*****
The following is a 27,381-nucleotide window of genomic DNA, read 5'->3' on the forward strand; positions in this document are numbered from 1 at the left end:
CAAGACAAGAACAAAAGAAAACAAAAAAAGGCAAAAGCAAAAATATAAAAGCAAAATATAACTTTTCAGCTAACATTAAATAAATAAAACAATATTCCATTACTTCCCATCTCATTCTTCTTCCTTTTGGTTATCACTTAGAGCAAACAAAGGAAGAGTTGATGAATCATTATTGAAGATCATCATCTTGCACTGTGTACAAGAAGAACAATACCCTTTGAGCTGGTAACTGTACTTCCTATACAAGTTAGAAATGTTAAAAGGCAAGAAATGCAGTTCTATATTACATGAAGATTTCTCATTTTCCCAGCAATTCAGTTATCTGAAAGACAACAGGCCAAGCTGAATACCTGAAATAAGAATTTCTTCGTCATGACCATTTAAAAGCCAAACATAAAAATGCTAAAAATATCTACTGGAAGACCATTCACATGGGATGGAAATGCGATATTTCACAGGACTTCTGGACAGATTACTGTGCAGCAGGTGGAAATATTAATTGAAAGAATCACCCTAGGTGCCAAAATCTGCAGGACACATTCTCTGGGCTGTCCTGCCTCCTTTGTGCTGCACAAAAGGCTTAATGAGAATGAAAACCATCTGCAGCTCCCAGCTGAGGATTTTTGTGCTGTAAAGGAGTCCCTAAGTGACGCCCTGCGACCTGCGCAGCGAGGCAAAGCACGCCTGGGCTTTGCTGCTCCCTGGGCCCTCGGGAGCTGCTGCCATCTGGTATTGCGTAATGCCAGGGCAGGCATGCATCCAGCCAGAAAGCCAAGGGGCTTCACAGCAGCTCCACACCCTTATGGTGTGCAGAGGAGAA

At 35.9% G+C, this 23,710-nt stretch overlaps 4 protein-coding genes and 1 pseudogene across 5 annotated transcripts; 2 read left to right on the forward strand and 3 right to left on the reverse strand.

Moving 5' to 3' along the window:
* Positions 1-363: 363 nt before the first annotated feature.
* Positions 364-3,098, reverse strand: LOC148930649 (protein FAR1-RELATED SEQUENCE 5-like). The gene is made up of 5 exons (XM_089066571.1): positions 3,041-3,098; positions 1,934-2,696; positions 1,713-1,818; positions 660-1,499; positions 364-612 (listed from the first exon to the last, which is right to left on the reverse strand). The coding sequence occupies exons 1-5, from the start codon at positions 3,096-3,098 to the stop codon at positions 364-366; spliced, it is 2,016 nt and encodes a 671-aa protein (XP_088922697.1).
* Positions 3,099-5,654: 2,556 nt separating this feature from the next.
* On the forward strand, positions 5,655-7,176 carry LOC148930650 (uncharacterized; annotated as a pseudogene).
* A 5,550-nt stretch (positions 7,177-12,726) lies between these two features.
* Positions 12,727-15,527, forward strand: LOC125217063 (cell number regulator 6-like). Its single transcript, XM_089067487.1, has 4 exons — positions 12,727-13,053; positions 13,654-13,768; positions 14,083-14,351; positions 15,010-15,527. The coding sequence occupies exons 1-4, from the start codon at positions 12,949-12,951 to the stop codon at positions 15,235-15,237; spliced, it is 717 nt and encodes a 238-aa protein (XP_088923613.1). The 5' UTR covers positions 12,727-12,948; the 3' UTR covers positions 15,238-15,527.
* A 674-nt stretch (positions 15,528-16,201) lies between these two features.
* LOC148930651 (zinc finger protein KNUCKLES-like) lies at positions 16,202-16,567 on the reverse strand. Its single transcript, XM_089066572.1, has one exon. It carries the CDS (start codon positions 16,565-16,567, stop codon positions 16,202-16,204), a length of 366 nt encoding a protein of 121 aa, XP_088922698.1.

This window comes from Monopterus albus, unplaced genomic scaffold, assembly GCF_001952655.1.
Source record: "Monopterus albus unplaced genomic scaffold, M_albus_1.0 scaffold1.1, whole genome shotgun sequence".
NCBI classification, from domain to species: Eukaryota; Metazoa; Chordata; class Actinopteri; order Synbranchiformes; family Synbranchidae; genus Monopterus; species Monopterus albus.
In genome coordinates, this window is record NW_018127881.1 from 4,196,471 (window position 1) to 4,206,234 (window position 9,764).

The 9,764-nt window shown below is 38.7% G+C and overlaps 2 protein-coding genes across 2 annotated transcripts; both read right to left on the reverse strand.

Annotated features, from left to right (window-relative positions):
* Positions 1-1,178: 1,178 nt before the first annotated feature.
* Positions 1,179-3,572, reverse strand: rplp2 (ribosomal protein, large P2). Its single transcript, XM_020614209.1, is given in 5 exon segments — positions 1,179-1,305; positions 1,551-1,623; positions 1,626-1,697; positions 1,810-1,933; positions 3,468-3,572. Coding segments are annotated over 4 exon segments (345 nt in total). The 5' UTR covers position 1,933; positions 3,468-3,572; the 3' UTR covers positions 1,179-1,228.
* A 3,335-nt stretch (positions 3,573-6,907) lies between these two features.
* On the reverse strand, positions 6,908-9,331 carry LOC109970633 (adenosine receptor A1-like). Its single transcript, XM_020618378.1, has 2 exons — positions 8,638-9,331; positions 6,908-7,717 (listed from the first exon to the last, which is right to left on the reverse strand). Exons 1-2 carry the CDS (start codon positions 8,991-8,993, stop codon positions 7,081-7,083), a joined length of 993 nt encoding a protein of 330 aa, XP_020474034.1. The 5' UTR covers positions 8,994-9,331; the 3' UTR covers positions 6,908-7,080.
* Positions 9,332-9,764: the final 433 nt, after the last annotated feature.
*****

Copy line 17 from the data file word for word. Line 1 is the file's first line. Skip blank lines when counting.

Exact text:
The 9,764-nt window shown below is 38.7% G+C and overlaps 2 protein-coding genes across 2 annotated transcripts; both read right to left on the reverse strand.